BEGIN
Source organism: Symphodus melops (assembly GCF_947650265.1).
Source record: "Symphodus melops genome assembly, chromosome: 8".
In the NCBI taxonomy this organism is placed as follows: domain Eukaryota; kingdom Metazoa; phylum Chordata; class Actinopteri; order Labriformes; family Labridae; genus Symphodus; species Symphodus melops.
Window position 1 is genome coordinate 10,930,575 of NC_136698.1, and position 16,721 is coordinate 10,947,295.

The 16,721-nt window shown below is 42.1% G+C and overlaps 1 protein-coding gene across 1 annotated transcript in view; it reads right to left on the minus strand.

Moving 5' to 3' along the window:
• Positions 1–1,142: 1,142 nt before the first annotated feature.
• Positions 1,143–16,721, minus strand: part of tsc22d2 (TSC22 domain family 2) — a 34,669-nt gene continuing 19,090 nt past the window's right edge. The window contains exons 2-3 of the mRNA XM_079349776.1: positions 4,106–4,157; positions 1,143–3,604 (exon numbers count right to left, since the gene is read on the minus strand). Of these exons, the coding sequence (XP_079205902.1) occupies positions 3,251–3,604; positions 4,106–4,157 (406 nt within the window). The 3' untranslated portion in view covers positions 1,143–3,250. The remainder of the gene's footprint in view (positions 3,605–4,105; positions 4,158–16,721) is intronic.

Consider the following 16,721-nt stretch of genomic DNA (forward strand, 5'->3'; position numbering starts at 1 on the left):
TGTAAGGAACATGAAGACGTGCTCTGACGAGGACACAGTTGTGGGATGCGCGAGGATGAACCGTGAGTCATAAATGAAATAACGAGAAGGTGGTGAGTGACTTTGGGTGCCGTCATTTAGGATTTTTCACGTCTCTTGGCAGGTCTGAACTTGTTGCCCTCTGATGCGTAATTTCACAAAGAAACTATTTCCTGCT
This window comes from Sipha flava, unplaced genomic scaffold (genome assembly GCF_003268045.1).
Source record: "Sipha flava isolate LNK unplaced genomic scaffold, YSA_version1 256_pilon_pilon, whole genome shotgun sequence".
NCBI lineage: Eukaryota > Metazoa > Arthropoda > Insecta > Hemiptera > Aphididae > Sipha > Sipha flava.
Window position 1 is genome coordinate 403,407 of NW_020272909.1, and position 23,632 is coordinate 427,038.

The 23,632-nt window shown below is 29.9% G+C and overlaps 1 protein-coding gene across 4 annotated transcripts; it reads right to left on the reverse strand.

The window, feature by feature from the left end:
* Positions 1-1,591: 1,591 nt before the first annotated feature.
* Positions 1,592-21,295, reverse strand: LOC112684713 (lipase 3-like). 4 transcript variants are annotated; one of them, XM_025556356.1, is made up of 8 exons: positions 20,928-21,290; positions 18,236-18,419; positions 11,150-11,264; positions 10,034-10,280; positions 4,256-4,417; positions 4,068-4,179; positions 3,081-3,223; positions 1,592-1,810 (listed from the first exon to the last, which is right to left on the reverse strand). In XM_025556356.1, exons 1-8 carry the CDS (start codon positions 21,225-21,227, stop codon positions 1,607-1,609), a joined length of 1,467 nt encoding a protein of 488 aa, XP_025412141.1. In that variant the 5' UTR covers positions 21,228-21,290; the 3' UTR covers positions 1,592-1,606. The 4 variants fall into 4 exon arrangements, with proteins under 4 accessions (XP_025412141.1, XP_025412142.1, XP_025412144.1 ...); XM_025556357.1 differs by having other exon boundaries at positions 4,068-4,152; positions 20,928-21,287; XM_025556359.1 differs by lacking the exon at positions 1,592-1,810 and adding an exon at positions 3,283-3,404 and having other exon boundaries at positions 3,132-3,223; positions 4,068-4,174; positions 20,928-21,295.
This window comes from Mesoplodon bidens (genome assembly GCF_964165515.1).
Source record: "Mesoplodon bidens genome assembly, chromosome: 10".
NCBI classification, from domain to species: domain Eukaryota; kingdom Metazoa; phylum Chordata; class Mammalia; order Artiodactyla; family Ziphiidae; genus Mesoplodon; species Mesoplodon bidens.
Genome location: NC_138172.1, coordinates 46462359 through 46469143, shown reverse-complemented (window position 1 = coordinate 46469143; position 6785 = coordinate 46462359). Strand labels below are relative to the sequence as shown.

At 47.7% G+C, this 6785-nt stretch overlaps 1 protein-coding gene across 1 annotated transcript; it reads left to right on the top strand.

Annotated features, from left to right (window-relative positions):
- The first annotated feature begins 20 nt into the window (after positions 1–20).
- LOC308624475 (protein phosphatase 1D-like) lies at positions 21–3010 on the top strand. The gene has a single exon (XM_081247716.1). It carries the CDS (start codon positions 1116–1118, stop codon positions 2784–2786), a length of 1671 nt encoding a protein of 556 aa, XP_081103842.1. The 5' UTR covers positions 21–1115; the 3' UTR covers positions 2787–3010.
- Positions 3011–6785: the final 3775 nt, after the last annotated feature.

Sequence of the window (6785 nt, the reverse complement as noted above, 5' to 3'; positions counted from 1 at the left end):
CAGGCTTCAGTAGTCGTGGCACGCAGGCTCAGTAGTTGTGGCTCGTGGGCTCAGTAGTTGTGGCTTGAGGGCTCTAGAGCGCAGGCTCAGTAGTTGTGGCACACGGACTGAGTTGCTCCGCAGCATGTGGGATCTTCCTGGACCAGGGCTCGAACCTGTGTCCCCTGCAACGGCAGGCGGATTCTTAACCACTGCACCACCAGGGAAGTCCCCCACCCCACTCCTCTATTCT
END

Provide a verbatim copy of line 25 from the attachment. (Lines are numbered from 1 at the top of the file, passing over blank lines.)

- The first annotated feature begins 20 nt into the window (after positions 1–20).